For us, that path started with Purple Teaming and then moved on to stealth operations.

We used GitLab epics to make high-level plans for each of these stages. Epics allow you to group individual issues, breaking down long-term projects into actionable tasks.

Implementing Purple Teaming

Purple Teaming was a pathway to stealth operations. It would give us an opportunity to build and practice our processes transparently and in collaboration with our Blue Team.

We made a plan to develop these processes and to test them out by conducting a small-scale Purple Team operation. This was done in the context of an OKR (Objectives and Key Results), and took us about three months to complete.

Here is the description from the epic we opened to get started:

OKR: Purple Team Foundations & Initial Run

Our SIRT team continues to grow and implement more robust detection and response capabilities. Recently, they have begun to adopt the MITRE ATT&CK framework for classifying attack techniques.

These strategies are highly aligned with our own, and build an excellent framework for a more collaborative approach in planning, designing, and executing attack emulations. When both teams are involved in all stages of a campaign, we are more likely to produce an outcome that is actionable and beneficial to the organization.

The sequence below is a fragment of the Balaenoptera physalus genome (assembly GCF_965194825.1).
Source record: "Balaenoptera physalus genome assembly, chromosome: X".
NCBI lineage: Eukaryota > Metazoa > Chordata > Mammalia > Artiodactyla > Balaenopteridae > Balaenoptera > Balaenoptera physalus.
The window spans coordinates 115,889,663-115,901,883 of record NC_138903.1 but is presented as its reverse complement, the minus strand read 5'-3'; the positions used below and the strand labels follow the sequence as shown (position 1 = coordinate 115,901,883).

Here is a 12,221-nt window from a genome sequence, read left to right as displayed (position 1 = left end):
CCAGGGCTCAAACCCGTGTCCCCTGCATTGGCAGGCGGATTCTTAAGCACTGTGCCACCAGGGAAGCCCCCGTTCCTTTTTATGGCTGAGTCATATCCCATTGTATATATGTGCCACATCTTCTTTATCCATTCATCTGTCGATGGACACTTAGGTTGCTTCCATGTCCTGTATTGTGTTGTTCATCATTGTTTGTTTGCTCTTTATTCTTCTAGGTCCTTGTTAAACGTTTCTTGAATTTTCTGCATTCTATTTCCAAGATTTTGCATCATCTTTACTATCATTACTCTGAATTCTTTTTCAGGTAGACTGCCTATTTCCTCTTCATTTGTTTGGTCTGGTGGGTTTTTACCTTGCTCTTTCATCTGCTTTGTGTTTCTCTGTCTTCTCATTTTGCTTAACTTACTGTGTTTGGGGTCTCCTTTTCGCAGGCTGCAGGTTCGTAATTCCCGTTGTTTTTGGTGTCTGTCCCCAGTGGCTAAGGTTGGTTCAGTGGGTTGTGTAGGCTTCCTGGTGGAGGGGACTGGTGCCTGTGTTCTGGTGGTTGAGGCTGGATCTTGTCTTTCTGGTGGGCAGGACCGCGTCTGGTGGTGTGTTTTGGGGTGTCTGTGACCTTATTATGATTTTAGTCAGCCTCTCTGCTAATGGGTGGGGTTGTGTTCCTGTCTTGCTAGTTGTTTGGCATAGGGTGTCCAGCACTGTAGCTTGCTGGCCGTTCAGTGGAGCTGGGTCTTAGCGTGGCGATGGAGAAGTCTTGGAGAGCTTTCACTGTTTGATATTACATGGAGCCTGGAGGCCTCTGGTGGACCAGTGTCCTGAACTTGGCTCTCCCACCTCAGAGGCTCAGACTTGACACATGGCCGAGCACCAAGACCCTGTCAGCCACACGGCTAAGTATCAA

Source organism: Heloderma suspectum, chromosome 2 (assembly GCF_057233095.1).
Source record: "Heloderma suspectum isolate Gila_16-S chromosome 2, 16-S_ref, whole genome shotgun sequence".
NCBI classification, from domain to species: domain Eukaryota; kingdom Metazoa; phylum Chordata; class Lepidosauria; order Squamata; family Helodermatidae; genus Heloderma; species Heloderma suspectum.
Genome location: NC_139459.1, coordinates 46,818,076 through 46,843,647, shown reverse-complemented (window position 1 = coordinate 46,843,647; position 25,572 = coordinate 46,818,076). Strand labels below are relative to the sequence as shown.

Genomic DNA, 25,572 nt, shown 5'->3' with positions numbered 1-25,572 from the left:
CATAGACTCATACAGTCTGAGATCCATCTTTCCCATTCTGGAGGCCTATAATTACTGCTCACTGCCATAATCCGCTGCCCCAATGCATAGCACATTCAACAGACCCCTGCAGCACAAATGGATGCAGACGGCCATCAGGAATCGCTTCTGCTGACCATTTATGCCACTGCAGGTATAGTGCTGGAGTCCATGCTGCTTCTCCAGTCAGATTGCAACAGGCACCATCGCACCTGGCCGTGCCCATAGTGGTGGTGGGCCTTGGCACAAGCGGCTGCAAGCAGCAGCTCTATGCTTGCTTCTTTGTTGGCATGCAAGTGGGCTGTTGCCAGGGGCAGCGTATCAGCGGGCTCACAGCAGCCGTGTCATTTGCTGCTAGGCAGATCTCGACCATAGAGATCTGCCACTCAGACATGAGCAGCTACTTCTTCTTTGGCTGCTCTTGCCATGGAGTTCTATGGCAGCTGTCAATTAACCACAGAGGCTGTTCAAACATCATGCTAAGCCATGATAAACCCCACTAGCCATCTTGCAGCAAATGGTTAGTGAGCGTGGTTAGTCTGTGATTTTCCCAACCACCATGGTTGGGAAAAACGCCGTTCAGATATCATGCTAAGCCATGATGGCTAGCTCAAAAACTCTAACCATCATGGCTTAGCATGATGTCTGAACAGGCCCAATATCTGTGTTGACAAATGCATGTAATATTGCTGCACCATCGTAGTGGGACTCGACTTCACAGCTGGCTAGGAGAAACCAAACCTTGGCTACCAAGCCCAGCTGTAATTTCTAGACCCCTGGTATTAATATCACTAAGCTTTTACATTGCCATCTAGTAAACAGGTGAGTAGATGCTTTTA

This OKR will allow us to focus on ensuring all of the foundational/logistical pieces are there, and then to execute a smaller controlled operation to make sure we got it right.

At a high-level, the OKR contained the following tasks:

  • Meet with various teams at GitLab to discuss what we were trying to accomplish, how we would work together across timezones, what rules we should put in place, etc.
  • Plan for specific changes/additions to our handbook to capture the results of those discussions.
  • Collaborate across teams to plan and execute a small operation using these new processes.

When the quarter was complete, we had the following to show for it:

We then used those processes and issue templates to plan and execute a small Purple Team operation. The brainstorming stage allowed us to work with our friends in SIRT, identifying recurring security themes and selecting attack techniques that would allow them to improve their detection and response capabilities.